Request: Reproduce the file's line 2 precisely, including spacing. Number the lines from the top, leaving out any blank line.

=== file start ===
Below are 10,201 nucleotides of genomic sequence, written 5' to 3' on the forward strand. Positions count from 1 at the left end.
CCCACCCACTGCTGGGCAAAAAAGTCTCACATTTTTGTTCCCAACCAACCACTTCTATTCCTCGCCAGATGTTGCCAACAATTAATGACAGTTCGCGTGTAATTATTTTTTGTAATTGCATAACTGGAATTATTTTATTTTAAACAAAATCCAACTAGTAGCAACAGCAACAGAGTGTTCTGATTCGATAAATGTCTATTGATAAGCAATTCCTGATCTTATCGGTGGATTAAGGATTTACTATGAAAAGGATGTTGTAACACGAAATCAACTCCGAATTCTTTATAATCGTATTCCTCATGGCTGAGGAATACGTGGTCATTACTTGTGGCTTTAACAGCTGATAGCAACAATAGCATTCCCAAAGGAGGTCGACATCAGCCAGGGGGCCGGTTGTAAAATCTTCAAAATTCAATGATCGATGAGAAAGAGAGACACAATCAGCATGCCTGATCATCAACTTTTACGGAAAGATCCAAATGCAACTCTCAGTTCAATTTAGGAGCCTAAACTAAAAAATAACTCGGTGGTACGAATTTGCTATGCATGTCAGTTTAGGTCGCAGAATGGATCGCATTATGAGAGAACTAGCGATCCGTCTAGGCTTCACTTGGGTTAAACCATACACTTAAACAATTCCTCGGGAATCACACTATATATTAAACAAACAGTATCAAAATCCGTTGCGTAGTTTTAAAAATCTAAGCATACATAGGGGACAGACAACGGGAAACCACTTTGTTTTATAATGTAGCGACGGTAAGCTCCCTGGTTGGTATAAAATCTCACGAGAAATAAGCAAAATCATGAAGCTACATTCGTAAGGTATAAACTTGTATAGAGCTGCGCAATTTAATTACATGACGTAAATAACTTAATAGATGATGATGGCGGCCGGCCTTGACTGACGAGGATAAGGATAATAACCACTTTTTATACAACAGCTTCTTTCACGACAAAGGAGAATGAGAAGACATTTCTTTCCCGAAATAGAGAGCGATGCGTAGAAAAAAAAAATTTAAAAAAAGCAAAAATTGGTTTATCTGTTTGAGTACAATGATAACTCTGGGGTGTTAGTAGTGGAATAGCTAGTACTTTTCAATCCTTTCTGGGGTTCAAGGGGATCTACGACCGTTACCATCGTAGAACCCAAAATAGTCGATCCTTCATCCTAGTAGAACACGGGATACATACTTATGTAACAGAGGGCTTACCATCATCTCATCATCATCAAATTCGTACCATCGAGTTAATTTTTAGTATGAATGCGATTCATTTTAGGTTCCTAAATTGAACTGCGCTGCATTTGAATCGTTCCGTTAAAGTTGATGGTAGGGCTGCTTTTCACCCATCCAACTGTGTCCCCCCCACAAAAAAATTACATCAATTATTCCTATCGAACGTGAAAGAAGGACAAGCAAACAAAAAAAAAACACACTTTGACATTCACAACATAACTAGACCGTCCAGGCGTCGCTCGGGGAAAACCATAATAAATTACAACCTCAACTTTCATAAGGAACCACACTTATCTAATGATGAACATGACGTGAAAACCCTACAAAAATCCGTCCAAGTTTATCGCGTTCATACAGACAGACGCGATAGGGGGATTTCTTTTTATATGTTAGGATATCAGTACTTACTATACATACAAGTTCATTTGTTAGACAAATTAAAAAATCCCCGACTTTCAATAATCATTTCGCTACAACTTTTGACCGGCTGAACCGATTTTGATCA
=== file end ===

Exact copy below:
CCCACCCACTGCTGGGCAAAAAAGTCTCACATTTTTGTTCCCAACCAACCACTTCTATTCCTCGCCAGATGTTGCCAACAATTAATGACAGTTCGCGTGTAATTATTTTTTGTAATTGCATAACTGGAATTATTTTATTTTAAACAAAATCCAACTAGTAGCAACAGCAACAGAGTGTTCTGATTCGATAAATGTCTATTGATAAGCAATTCCTGATCTTATCGGTGGATTAAGGATTTACTATGAAAAGGATGTTGTAACACGAAATCAACTCCGAATTCTTTATAATCGTATTCCTCATGGCTGAGGAATACGTGGTCATTACTTGTGGCTTTAACAGCTGATAGCAACAATAGCATTCCCAAAGGAGGTCGACATCAGCCAGGGGGCCGGTTGTAAAATCTTCAAAATTCAATGATCGATGAGAAAGAGAGACACAATCAGCATGCCTGATCATCAACTTTTACGGAAAGATCCAAATGCAACTCTCAGTTCAATTTAGGAGCCTAAACTAAAAAATAACTCGGTGGTACGAATTTGCTATGCATGTCAGTTTAGGTCGCAGAATGGATCGCATTATGAGAGAACTAGCGATCCGTCTAGGCTTCACTTGGGTTAAACCATACACTTAAACAATTCCTCGGGAATCACACTATATATTAAACAAACAGTATCAAAATCCGTTGCGTAGTTTTAAAAATCTAAGCATACATAGGGGACAGACAACGGGAAACCACTTTGTTTTATAATGTAGCGACGGTAAGCTCCCTGGTTGGTATAAAATCTCACGAGAAATAAGCAAAATCATGAAGCTACATTCGTAAGGTATAAACTTGTATAGAGCTGCGCAATTTAATTACATGACGTAAATAACTTAATAGATGATGATGGCGGCCGGCCTTGACTGACGAGGATAAGGATAATAACCACTTTTTATACAACAGCTTCTTTCACGACAAAGGAGAATGAGAAGACATTTCTTTCCCGAAATAGAGAGCGATGCGTAGAAAAAAAAAATTTAAAAAAAGCAAAAATTGGTTTATCTGTTTGAGTACAATGATAACTCTGGGGTGTTAGTAGTGGAATAGCTAGTACTTTTCAATCCTTTCTGGGGTTCAAGGGGATCTACGACCGTTACCATCGTAGAACCCAAAATAGTCGATCCTTCATCCTAGTAGAACACGGGATACATACTTATGTAACAGAGGGCTTACCATCATCTCATCATCATCAAATTCGTACCATCGAGTTAATTTTTAGTATGAATGCGATTCATTTTAGGTTCCTAAATTGAACTGCGCTGCATTTGAATCGTTCCGTTAAAGTTGATGGTAGGGCTGCTTTTCACCCATCCAACTGTGTCCCCCCCACAAAAAAATTACATCAATTATTCCTATCGAACGTGAAAGAAGGACAAGCAAACAAAAAAAAAACACACTTTGACATTCACAACATAACTAGACCGTCCAGGCGTCGCTCGGGGAAAACCATAATAAATTACAACCTCAACTTTCATAAGGAACCACACTTATCTAATGATGAACATGACGTGAAAACCCTACAAAAATCCGTCCAAGTTTATCGCGTTCATACAGACAGACGCGATAGGGGGATTTCTTTTTATATGTTAGGATATCAGTACTTACTATACATACAAGTTCATTTGTTAGACAAATTAAAAAATCCCCGACTTTCAATAATCATTTCGCTACAACTTTTGACCGGCTGAACCGATTTTGATCA